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Vancouver in a day.

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Vancouver, Canada

This one also makes the top ten for me. The first time I went to Vancouver I actually started researching how to move and live in Canada while keeping a U.S. job and citizenship (turns out it’s not so easy without a Canadian husband). A short flight from Seattle just over the border to British Columbia, Canada, you’ll find North America’s greenest city - and we don’t just mean the color, as they are determined to become one of the world’s leading cities for green energy. So breath deep and enjoy the crisp, clean air in this beautiful coastal city while you can before it takes that breath away.

 

 

Canada Place.

Head down to the waterfront for the most beautiful views of the city. You’ll find a statue of a torch displayed to honor hosting the Winter Olympics in 2010 when it became the largest metropolitan city to host the games (it will be surpassed by Beijing in 2022). Look ahead a little closer to the water’s edge and you’ll see the large statue of the pixelated “Digital Orca” whale symbolizing the marine life found in the harbor sitting next to the Convention Center. Stroll along the walkway or duck into the nearby massive shopping malls if the weather isn’t cooperating (Bring your credit cards; I’m not sure I’ve seen another city with two Tiffany & Co. stores within the same square mile).

 

Vancouver Convention Center.

I know, it’s doesn’t really sound like something that would be “fun” to see or do on a trip. But if you do happen to be here for a conference, you’ll get to enjoy the breathtaking views of the harbor from most spots in the building. Thanks to its floor to ceiling glass pane windows and doors, there’s no shortage of natural light here (well, weather permitting). Bring a jacket though in the cooler months; this is the continent’s most energy conserving building, so they don’t go much further than heat lamps unless absolutely necessary.

 

Seaplanes.

You’ll hear one of these birds taking off or landing pretty frequently at the harbor. Not only do they serve as the mode of transportation for island-hopping tourists and locals alike, but they offer half hour tours that are more than worth the $85 or so (not including the discount for flight crew). Thirty minutes felt more like sixty as we flew over a scenery that look more like a painting than real life. Fellow aviators are even welcome to sit at the yolk with the Captain in the small 8-seater prop planes. This was definitely a highlight of the layover.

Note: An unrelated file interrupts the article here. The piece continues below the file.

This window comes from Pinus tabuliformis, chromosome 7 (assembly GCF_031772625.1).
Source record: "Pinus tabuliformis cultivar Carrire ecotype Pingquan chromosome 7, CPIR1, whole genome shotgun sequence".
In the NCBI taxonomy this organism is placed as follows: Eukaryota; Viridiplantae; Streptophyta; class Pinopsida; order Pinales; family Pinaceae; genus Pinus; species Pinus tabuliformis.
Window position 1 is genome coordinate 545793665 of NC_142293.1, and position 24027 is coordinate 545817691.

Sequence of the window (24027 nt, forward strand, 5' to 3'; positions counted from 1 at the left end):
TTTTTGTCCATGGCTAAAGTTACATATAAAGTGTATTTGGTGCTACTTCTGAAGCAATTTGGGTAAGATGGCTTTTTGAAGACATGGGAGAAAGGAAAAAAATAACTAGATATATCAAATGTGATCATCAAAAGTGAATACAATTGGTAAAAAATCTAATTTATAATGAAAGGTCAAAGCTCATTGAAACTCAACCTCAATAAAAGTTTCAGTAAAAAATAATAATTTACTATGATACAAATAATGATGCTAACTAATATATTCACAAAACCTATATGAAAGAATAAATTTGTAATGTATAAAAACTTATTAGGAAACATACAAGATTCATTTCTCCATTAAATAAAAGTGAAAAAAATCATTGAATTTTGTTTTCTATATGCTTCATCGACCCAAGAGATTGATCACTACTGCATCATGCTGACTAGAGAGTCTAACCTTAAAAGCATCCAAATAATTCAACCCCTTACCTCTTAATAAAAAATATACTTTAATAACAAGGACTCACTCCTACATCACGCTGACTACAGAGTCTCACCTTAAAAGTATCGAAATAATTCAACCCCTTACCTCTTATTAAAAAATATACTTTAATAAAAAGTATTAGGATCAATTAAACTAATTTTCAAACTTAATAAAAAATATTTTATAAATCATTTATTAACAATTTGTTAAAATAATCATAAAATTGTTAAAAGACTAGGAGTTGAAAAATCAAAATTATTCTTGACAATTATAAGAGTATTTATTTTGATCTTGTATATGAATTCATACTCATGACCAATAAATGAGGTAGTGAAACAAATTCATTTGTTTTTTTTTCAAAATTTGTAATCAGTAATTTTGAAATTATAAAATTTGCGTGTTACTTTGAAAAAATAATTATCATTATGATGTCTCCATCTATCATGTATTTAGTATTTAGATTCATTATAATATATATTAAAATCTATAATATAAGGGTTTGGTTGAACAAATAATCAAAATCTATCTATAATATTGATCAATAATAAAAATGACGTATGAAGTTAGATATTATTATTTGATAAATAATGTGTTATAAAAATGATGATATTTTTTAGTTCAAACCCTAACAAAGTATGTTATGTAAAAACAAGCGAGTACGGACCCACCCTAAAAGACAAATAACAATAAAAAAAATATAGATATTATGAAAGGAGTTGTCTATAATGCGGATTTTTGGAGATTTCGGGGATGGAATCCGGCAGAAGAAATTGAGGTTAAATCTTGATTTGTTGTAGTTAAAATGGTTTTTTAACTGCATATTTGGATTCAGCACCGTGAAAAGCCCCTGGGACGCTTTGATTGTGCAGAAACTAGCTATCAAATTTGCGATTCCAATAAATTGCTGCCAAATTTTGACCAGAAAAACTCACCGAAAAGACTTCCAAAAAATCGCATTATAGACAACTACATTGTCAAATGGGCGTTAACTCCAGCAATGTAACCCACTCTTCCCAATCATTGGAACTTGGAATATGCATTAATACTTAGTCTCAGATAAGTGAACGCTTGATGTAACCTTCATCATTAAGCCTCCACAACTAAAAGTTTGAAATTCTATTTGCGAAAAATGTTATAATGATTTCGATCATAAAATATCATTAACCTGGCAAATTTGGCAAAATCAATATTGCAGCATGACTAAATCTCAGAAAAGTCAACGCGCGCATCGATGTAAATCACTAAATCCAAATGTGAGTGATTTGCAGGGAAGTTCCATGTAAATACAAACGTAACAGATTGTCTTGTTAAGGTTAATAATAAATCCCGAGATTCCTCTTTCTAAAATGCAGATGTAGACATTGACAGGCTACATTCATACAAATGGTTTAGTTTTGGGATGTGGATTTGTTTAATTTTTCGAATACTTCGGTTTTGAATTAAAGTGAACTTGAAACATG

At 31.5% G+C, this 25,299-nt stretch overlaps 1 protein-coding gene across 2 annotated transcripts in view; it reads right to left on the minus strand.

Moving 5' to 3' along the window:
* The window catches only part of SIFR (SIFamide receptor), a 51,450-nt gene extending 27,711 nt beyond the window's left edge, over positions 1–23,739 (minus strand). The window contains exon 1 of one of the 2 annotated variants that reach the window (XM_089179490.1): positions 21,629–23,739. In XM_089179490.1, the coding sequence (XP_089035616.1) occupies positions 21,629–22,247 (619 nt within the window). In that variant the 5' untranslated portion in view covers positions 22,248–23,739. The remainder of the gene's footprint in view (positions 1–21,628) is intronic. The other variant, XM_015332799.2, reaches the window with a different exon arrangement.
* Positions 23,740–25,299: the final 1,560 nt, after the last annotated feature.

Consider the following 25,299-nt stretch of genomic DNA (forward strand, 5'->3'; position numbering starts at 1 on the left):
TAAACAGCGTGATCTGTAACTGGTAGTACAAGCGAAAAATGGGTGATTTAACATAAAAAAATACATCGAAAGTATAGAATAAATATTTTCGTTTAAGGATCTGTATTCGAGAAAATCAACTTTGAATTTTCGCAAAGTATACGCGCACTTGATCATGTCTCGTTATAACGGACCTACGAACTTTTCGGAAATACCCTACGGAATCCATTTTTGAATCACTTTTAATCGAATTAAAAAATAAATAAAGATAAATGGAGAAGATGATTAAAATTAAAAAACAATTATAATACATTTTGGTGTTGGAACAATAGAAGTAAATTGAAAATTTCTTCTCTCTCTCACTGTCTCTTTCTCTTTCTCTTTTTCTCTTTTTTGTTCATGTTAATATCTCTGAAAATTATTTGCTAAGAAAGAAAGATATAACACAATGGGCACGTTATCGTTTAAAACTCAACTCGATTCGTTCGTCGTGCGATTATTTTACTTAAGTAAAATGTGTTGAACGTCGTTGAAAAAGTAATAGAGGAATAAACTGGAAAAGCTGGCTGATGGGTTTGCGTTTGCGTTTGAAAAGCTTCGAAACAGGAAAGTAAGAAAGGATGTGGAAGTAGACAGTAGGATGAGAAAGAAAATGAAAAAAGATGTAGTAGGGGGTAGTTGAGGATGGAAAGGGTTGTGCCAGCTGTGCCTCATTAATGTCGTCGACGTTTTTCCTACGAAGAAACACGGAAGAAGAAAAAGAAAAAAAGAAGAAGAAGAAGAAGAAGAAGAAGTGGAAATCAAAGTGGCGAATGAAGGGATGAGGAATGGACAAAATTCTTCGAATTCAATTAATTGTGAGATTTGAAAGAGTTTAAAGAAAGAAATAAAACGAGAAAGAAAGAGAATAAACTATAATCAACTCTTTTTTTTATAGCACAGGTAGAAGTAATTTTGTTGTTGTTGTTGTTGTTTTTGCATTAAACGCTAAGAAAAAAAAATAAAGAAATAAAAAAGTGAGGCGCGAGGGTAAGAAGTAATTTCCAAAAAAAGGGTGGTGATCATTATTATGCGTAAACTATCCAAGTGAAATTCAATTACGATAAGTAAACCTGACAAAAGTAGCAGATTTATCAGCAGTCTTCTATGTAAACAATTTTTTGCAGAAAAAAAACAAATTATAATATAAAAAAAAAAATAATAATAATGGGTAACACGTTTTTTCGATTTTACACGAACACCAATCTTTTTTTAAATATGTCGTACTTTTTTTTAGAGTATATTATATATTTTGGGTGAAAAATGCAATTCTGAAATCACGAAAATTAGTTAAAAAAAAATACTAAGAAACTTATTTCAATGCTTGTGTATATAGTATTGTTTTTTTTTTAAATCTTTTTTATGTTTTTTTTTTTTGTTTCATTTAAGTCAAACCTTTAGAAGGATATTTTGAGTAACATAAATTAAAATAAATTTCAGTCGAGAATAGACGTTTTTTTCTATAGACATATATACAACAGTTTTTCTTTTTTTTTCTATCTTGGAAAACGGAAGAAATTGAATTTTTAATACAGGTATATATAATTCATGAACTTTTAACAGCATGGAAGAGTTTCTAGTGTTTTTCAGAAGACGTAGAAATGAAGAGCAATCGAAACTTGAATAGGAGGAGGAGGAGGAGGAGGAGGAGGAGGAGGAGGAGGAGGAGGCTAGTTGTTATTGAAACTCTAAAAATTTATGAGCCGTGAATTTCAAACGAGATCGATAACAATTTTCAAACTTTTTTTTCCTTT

Top of Vancouver Revolving Restaurant.

If flying in a tiny plane and landing on water freaks you out, you can still get a bird’s eye view of the city at the this Revolving Restaurant (no, you won’t feel like you’re spinning, which is pretty amazing). Perched 500 feet into the air, you’ll get a full 360-degree panoramic view of the metropolis (though it’s a different view from the seaplane rides). Though it’s usually an evening destination, the city is still almost as beautiful lit up in the dark as it is in the sunlight. Dress to impress: this place is on the upscale side, and as most revolving restaurants, you will pay a premium for the view (we still thought it was way worth it, though there are great restaurants all over the city).

 

Stanley Bridge & Hike.

This is actually located in Queens County on Prince Edward Island, easily accessible by car (or seaplane). The bridge is actually part of the unincorporated island’s official title of “Resort Municipality of Stanley Bridge, Hope River, Bayview, Cavendish, and North Rustico” (yawn). If you’re an avid hiker, you’ll love these trails that will seem nice and easy one minute then challenge you the next. You can also take a bike along the trails for a quicker view. Though I haven’t had the chance to challenge myself yet, it’s certainly on my list and I hear it’s a great way to spend an afternoon getting your sweat on in the midst of some beautiful nature.

 

 

Noteable mentions for hotels and restaurants:

Urban Fare for breakfast preferably for me, though there is a market attached for anytime of day. Seriously delicious and tons of variety on their menu.

The Pinnacle Hotel Harborfront. Try to get a room with a view! Bicycles also available to borrow (though a limited amount).

Cactus Club Cafe for anytime. Great cocktails and even better menu created by a team of world renowned chefs. They’re open most of the day and have a few locations in the city, though we went to the one closest to the harbor (a few times). As a professional who is required to wear high heels with my uniform for part of my day, hats off to the waitresses here who work their entire shift in wedge heels.

Asian Food. Since it’s my favorite type of food, it adds to my favoritism for this city. Though probably heavier on the Japanese side, you’ll find almost any type of Asian fare all throughout the city. I’ve yet to find a place I didn’t like.

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